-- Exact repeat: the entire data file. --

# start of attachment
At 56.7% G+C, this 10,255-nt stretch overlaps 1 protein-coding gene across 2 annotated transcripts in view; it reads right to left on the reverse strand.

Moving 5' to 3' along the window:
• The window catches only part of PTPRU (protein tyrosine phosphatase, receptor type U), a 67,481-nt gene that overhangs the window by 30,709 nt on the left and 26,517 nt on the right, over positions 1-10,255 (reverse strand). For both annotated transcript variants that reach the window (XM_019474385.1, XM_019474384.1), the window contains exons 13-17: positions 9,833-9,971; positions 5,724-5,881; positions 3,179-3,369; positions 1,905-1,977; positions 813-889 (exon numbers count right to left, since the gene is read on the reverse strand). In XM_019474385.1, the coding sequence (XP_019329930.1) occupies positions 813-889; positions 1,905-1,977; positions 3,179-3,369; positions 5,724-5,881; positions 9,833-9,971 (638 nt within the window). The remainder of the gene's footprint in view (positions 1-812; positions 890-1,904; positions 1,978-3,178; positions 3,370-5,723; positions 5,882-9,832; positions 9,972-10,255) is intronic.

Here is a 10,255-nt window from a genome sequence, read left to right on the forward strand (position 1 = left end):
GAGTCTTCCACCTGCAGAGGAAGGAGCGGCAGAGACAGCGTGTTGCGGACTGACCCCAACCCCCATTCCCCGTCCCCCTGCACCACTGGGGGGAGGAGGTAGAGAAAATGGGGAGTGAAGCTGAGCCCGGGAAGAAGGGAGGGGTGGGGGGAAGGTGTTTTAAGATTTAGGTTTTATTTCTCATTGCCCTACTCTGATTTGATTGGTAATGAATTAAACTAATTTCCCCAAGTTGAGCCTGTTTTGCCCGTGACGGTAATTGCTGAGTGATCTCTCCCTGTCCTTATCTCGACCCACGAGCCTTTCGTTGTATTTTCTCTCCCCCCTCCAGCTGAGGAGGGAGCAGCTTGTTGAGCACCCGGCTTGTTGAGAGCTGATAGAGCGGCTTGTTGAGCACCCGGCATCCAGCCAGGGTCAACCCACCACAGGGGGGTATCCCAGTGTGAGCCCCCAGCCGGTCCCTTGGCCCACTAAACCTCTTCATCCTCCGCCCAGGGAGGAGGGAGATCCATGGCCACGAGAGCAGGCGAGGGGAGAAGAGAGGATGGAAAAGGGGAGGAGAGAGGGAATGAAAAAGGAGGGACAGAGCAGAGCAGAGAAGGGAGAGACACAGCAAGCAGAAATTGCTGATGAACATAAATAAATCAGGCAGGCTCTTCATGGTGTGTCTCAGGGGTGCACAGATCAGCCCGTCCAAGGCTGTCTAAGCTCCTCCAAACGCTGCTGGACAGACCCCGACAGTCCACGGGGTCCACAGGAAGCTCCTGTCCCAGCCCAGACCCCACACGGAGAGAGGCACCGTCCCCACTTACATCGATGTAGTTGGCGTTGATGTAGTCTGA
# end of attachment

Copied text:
At 56.7% G+C, this 10,255-nt stretch overlaps 1 protein-coding gene across 2 annotated transcripts in view; it reads right to left on the reverse strand.

Moving 5' to 3' along the window:
• The window catches only part of PTPRU (protein tyrosine phosphatase, receptor type U), a 67,481-nt gene that overhangs the window by 30,709 nt on the left and 26,517 nt on the right, over positions 1-10,255 (reverse strand). For both annotated transcript variants that reach the window (XM_019474385.1, XM_019474384.1), the window contains exons 13-17: positions 9,833-9,971; positions 5,724-5,881; positions 3,179-3,369; positions 1,905-1,977; positions 813-889 (exon numbers count right to left, since the gene is read on the reverse strand). In XM_019474385.1, the coding sequence (XP_019329930.1) occupies positions 813-889; positions 1,905-1,977; positions 3,179-3,369; positions 5,724-5,881; positions 9,833-9,971 (638 nt within the window). The remainder of the gene's footprint in view (positions 1-812; positions 890-1,904; positions 1,978-3,178; positions 3,370-5,723; positions 5,882-9,832; positions 9,972-10,255) is intronic.

Here is a 10,255-nt window from a genome sequence, read left to right on the forward strand (position 1 = left end):
GAGTCTTCCACCTGCAGAGGAAGGAGCGGCAGAGACAGCGTGTTGCGGACTGACCCCAACCCCCATTCCCCGTCCCCCTGCACCACTGGGGGGAGGAGGTAGAGAAAATGGGGAGTGAAGCTGAGCCCGGGAAGAAGGGAGGGGTGGGGGGAAGGTGTTTTAAGATTTAGGTTTTATTTCTCATTGCCCTACTCTGATTTGATTGGTAATGAATTAAACTAATTTCCCCAAGTTGAGCCTGTTTTGCCCGTGACGGTAATTGCTGAGTGATCTCTCCCTGTCCTTATCTCGACCCACGAGCCTTTCGTTGTATTTTCTCTCCCCCCTCCAGCTGAGGAGGGAGCAGCTTGTTGAGCACCCGGCTTGTTGAGAGCTGATAGAGCGGCTTGTTGAGCACCCGGCATCCAGCCAGGGTCAACCCACCACAGGGGGGTATCCCAGTGTGAGCCCCCAGCCGGTCCCTTGGCCCACTAAACCTCTTCATCCTCCGCCCAGGGAGGAGGGAGATCCATGGCCACGAGAGCAGGCGAGGGGAGAAGAGAGGATGGAAAAGGGGAGGAGAGAGGGAATGAAAAAGGAGGGACAGAGCAGAGCAGAGAAGGGAGAGACACAGCAAGCAGAAATTGCTGATGAACATAAATAAATCAGGCAGGCTCTTCATGGTGTGTCTCAGGGGTGCACAGATCAGCCCGTCCAAGGCTGTCTAAGCTCCTCCAAACGCTGCTGGACAGACCCCGACAGTCCACGGGGTCCACAGGAAGCTCCTGTCCCAGCCCAGACCCCACACGGAGAGAGGCACCGTCCCCACTTACATCGATGTAGTTGGCGTTGATGTAGTCTGA